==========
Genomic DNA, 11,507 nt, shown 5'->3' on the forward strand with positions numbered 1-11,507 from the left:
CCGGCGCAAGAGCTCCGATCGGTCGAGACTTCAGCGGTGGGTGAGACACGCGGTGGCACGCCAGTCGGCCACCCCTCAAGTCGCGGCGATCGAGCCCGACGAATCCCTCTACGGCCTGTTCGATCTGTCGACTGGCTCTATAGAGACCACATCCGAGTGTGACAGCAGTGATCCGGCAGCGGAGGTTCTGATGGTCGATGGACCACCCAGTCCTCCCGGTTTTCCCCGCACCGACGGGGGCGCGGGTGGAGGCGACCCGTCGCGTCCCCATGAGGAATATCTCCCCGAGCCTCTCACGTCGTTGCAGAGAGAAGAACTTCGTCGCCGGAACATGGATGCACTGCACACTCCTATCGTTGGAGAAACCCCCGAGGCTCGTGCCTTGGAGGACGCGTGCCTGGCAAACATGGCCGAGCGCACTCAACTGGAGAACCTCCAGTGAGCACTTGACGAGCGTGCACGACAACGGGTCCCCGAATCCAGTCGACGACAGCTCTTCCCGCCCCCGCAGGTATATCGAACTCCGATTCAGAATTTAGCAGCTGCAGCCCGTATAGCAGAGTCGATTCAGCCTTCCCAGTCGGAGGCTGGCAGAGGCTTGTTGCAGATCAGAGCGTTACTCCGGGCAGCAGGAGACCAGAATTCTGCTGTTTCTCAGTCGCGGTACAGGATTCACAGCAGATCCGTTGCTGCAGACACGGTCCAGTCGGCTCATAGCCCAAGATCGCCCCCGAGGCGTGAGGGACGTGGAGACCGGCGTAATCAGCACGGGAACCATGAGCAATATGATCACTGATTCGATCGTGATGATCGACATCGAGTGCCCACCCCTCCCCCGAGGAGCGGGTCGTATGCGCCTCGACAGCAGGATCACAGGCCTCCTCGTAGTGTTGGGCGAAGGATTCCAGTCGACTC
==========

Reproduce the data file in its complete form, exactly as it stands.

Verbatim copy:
Genomic DNA, 11,507 nt, shown 5'->3' on the forward strand with positions numbered 1-11,507 from the left:
CCGGCGCAAGAGCTCCGATCGGTCGAGACTTCAGCGGTGGGTGAGACACGCGGTGGCACGCCAGTCGGCCACCCCTCAAGTCGCGGCGATCGAGCCCGACGAATCCCTCTACGGCCTGTTCGATCTGTCGACTGGCTCTATAGAGACCACATCCGAGTGTGACAGCAGTGATCCGGCAGCGGAGGTTCTGATGGTCGATGGACCACCCAGTCCTCCCGGTTTTCCCCGCACCGACGGGGGCGCGGGTGGAGGCGACCCGTCGCGTCCCCATGAGGAATATCTCCCCGAGCCTCTCACGTCGTTGCAGAGAGAAGAACTTCGTCGCCGGAACATGGATGCACTGCACACTCCTATCGTTGGAGAAACCCCCGAGGCTCGTGCCTTGGAGGACGCGTGCCTGGCAAACATGGCCGAGCGCACTCAACTGGAGAACCTCCAGTGAGCACTTGACGAGCGTGCACGACAACGGGTCCCCGAATCCAGTCGACGACAGCTCTTCCCGCCCCCGCAGGTATATCGAACTCCGATTCAGAATTTAGCAGCTGCAGCCCGTATAGCAGAGTCGATTCAGCCTTCCCAGTCGGAGGCTGGCAGAGGCTTGTTGCAGATCAGAGCGTTACTCCGGGCAGCAGGAGACCAGAATTCTGCTGTTTCTCAGTCGCGGTACAGGATTCACAGCAGATCCGTTGCTGCAGACACGGTCCAGTCGGCTCATAGCCCAAGATCGCCCCCGAGGCGTGAGGGACGTGGAGACCGGCGTAATCAGCACGGGAACCATGAGCAATATGATCACTGATTCGATCGTGATGATCGACATCGAGTGCCCACCCCTCCCCCGAGGAGCGGGTCGTATGCGCCTCGACAGCAGGATCACAGGCCTCCTCGTAGTGTTGGGCGAAGGATTCCAGTCGACTC